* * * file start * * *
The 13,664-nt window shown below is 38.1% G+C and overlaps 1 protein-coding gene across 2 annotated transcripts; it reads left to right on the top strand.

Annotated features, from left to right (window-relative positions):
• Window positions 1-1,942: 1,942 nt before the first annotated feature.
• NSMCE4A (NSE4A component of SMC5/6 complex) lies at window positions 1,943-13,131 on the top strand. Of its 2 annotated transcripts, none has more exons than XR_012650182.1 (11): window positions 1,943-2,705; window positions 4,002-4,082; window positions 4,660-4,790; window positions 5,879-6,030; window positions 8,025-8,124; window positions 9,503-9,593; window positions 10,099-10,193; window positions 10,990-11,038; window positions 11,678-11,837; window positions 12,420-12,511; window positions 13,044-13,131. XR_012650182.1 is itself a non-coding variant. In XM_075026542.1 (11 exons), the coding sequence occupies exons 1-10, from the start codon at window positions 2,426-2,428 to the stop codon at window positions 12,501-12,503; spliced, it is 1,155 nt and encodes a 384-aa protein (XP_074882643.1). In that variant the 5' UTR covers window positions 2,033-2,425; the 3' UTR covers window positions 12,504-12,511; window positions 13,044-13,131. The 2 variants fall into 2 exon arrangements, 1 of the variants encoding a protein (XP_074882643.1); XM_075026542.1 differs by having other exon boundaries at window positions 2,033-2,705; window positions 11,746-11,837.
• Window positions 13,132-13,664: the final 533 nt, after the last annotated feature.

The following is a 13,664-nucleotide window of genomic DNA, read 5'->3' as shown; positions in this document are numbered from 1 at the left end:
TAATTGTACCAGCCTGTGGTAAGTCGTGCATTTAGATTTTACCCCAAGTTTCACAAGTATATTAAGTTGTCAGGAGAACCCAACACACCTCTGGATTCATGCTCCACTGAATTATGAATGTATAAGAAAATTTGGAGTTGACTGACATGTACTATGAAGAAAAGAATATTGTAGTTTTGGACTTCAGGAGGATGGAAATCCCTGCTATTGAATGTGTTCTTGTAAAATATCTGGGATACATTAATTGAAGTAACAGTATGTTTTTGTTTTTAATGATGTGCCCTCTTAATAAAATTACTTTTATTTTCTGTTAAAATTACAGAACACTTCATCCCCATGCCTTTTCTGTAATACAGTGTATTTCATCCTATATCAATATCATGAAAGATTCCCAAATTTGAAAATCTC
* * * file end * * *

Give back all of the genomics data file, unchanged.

The 13,664-nt window shown below is 38.1% G+C and overlaps 1 protein-coding gene across 2 annotated transcripts; it reads left to right on the top strand.

Annotated features, from left to right (window-relative positions):
• Window positions 1-1,942: 1,942 nt before the first annotated feature.
• NSMCE4A (NSE4A component of SMC5/6 complex) lies at window positions 1,943-13,131 on the top strand. Of its 2 annotated transcripts, none has more exons than XR_012650182.1 (11): window positions 1,943-2,705; window positions 4,002-4,082; window positions 4,660-4,790; window positions 5,879-6,030; window positions 8,025-8,124; window positions 9,503-9,593; window positions 10,099-10,193; window positions 10,990-11,038; window positions 11,678-11,837; window positions 12,420-12,511; window positions 13,044-13,131. XR_012650182.1 is itself a non-coding variant. In XM_075026542.1 (11 exons), the coding sequence occupies exons 1-10, from the start codon at window positions 2,426-2,428 to the stop codon at window positions 12,501-12,503; spliced, it is 1,155 nt and encodes a 384-aa protein (XP_074882643.1). In that variant the 5' UTR covers window positions 2,033-2,425; the 3' UTR covers window positions 12,504-12,511; window positions 13,044-13,131. The 2 variants fall into 2 exon arrangements, 1 of the variants encoding a protein (XP_074882643.1); XM_075026542.1 differs by having other exon boundaries at window positions 2,033-2,705; window positions 11,746-11,837.
• Window positions 13,132-13,664: the final 533 nt, after the last annotated feature.

The following is a 13,664-nucleotide window of genomic DNA, read 5'->3' as shown; positions in this document are numbered from 1 at the left end:
TAATTGTACCAGCCTGTGGTAAGTCGTGCATTTAGATTTTACCCCAAGTTTCACAAGTATATTAAGTTGTCAGGAGAACCCAACACACCTCTGGATTCATGCTCCACTGAATTATGAATGTATAAGAAAATTTGGAGTTGACTGACATGTACTATGAAGAAAAGAATATTGTAGTTTTGGACTTCAGGAGGATGGAAATCCCTGCTATTGAATGTGTTCTTGTAAAATATCTGGGATACATTAATTGAAGTAACAGTATGTTTTTGTTTTTAATGATGTGCCCTCTTAATAAAATTACTTTTATTTTCTGTTAAAATTACAGAACACTTCATCCCCATGCCTTTTCTGTAATACAGTGTATTTCATCCTATATCAATATCATGAAAGATTCCCAAATTTGAAAATCTC